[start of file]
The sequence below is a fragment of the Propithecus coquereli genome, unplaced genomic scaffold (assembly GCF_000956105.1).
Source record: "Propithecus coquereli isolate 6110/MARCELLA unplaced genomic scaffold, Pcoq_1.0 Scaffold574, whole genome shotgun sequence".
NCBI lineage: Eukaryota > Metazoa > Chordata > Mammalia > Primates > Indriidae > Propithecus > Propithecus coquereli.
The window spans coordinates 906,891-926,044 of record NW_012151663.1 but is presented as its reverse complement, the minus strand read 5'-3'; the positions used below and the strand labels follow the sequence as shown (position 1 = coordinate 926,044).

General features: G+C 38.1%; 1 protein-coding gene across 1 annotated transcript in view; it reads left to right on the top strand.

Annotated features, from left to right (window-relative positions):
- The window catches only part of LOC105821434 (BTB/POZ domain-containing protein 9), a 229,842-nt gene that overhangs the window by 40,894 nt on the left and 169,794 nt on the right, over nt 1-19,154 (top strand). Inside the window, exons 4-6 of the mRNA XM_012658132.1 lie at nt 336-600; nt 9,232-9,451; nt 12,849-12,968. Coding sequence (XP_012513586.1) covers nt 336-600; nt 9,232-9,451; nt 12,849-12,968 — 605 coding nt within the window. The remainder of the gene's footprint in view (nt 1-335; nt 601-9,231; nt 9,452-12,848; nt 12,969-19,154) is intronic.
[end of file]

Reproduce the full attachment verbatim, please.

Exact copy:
The sequence below is a fragment of the Propithecus coquereli genome, unplaced genomic scaffold (assembly GCF_000956105.1).
Source record: "Propithecus coquereli isolate 6110/MARCELLA unplaced genomic scaffold, Pcoq_1.0 Scaffold574, whole genome shotgun sequence".
NCBI lineage: Eukaryota > Metazoa > Chordata > Mammalia > Primates > Indriidae > Propithecus > Propithecus coquereli.
The window spans coordinates 906,891-926,044 of record NW_012151663.1 but is presented as its reverse complement, the minus strand read 5'-3'; the positions used below and the strand labels follow the sequence as shown (position 1 = coordinate 926,044).

General features: G+C 38.1%; 1 protein-coding gene across 1 annotated transcript in view; it reads left to right on the top strand.

Annotated features, from left to right (window-relative positions):
- The window catches only part of LOC105821434 (BTB/POZ domain-containing protein 9), a 229,842-nt gene that overhangs the window by 40,894 nt on the left and 169,794 nt on the right, over nt 1-19,154 (top strand). Inside the window, exons 4-6 of the mRNA XM_012658132.1 lie at nt 336-600; nt 9,232-9,451; nt 12,849-12,968. Coding sequence (XP_012513586.1) covers nt 336-600; nt 9,232-9,451; nt 12,849-12,968 — 605 coding nt within the window. The remainder of the gene's footprint in view (nt 1-335; nt 601-9,231; nt 9,452-12,848; nt 12,969-19,154) is intronic.